Just a reminder, MEQAPI stands for Monitoring & Evaluation, Quality Assurance, and Process Improvement, and you can visit us at http://www.meqapi.org.
If you have been a patient or a healthcare professional in the developing world, the lack of healthcare resources will be familiar to you. On the other hand, if you are from a G7 country, work and live in a major metropolitan area, and don’t venture out much, it may have been somewhat hard to understand what it’s like to sometimes lack basic materials, expertise, and equipment.
However, venture just a little distance into rural America, and you may find some of the most basic resources in short supply, or have intermittent and sporadic availability. From dead=basic supplies like saline fluid, to complex capital-intensive equipment like MRI or PET cameras, lack of resources influence what medical services are available, and to what degree a patient can be supported.
Recent weather events, and ongoing market manipulation have brought resource shortages to the doorstep of even the biggest metropolitan hospitals, though. The disruption of supply chains due to extreme weather events in Puerto Rico, for example, have created shortage of IV Bags, pediatric amino acids, and synthoids.
Resources shortages area only likely to become a more familiar experience over time, due to political instability in offshore manufacturing regions, forced migration, economic shifts, climate change disruption, and a fifteen year human capital hiatus as the larger baby Boomer generation gives way to a smaller Generation X.
This chat topic was initiated by a physician with experience in the developing world, and who sees resource shortages on a daily basis, but her experience has real relevance to all clinicians.
Some areas in which resource shortages manifest, and have significant patient safety and care quality implications:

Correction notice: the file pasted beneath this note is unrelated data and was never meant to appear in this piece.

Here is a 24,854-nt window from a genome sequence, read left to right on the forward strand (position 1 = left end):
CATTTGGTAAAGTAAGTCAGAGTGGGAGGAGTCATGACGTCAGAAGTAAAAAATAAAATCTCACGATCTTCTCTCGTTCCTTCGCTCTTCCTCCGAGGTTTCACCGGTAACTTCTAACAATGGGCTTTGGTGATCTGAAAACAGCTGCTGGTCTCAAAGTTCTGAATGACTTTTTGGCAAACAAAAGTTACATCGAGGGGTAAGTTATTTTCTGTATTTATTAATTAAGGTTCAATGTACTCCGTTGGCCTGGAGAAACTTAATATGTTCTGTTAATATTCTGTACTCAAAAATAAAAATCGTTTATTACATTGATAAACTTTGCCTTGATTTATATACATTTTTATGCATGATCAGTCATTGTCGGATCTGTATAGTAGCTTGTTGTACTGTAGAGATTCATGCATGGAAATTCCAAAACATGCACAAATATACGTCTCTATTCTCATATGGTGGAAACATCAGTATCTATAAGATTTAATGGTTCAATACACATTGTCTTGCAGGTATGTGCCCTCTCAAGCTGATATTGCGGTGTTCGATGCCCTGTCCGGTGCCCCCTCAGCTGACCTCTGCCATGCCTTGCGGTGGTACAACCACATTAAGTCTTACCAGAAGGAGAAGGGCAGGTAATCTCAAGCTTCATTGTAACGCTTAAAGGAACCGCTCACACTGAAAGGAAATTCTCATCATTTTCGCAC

- Expertise and human capital
- Capital equipment
- Ancillary and logistical equipment
- Surgical tools and devices
- Medical consumable materials
- Policies: How do national policies, laws, and processes lead to medical resource shortages – which resources are you most worried about?
- Equipment: What risks, issues, and missed opportunities relate to medical equipment and device availability. What equipment is most at risk?
- Measurement: What measurements will be most effected by medical resource shortages. Which measurements will serve as early warnings?
- Environment: What environmental factors influence medical resource availability? How can we mitigate the risk?
- People: What people factors cause medical resource availability risks? What effects may medical resource availability have on people?
- Materials: What medical materials are most involved in medical resource availability? What is the effect?
MEQAPI focuses on healthcare improvement, and in the spirit of shameless borrowing (and efficiency), takes existing perspectives from the IHI, AHRQ, and others.
To quote the IHI on what the Triple Aim encompasses:
The IHI Triple Aim is a framework developed by the Institute for Healthcare Improvement that describes an approach to optimizing health system performance. It is IHI’s belief that new designs must be developed to simultaneously pursue three dimensions, which we call the “Triple Aim”:
- Improving the patient experience of care (including quality and satisfaction);
- Improving the health of populations; and
- Reducing the per capita cost of health care.
The six domains of care quality (STEEEP) mapped out by the Agency for Healthcare Research and Quality (AHRQ) are foundational to healthcare improvement. All care, and by inference quality measures, should be focused on being Safe, Timely, Effective, Efficient, Equitable, and Patient Centered. We expand this to include Accessibility, STEEEPA.
The MEQAPI tweetchat aims to give voice to a broad range of stakeholders in healthcare improvement, and it embraces everyone from administrators to zoologists, and includes physicians, nurses, researchers, bed czars, cleaners, and yes, patients and care-givers.
The Author and Moderator: Matthew is a principal analyst for healthcare improvement at the Washington D.C. based firm of Whitney, Bradley, and Brown (WBB), and is a strategic adviser and board member at the Blue Faery Liver Cancer Association. Matthew is a peer reviewer for the international journal of Knowledge Management Research and Practice, and blogs regularly for Physician’s Weekly.